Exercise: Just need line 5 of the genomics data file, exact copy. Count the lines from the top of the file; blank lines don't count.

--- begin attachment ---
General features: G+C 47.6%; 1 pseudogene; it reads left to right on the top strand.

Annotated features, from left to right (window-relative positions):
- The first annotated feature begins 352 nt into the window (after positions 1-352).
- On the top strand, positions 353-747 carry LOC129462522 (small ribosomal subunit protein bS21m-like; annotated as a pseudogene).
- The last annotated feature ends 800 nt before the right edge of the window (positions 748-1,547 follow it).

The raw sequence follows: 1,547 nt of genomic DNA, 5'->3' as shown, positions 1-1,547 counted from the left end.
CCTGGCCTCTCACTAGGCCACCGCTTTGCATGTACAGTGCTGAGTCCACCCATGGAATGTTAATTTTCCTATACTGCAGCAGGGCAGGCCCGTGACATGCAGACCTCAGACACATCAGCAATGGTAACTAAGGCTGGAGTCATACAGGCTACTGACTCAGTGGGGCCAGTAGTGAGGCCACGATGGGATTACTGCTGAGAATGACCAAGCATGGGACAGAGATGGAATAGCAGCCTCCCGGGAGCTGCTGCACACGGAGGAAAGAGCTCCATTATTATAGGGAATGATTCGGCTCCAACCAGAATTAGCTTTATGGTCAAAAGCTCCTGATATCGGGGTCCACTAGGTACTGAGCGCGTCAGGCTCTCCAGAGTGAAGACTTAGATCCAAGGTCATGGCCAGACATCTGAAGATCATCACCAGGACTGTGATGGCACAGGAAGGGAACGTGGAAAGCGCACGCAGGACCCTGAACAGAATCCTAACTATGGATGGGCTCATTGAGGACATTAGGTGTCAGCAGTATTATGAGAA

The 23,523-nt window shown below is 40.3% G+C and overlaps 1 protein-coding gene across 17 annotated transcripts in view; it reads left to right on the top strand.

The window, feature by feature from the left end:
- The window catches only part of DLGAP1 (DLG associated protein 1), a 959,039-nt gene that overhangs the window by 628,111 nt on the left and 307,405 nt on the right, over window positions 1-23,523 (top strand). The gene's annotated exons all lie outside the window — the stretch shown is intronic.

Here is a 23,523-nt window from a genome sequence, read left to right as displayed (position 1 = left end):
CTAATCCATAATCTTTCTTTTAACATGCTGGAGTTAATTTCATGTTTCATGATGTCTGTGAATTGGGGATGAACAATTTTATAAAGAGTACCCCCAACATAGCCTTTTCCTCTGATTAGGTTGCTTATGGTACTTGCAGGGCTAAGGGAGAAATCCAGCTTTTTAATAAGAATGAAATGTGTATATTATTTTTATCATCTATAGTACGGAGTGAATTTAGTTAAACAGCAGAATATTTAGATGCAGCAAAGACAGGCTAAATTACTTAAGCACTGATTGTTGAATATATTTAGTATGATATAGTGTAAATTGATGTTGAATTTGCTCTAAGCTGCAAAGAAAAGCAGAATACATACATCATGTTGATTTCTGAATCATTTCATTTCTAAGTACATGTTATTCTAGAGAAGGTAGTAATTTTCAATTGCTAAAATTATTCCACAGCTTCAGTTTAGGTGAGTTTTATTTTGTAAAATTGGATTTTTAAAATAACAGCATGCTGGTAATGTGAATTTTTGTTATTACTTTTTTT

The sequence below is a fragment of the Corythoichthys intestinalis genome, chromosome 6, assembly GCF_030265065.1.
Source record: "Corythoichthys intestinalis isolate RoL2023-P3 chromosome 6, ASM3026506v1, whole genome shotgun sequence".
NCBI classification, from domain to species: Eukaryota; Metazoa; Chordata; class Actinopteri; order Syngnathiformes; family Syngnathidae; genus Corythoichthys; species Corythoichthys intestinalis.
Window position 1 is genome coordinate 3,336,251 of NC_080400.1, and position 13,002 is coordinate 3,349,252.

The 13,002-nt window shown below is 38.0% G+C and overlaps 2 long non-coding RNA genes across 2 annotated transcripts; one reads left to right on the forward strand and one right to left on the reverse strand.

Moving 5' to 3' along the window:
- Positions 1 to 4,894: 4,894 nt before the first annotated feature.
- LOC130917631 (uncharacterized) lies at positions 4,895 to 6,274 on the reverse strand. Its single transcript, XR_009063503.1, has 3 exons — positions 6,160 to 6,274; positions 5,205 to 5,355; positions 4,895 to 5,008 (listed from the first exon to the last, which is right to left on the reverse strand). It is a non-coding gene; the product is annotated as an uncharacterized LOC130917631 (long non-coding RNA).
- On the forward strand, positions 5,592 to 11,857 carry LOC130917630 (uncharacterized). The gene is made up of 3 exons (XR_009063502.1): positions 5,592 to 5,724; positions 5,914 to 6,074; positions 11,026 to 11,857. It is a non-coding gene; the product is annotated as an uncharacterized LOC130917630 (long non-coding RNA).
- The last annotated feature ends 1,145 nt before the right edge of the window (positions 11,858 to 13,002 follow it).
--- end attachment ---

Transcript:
- The last annotated feature ends 800 nt before the right edge of the window (positions 748-1,547 follow it).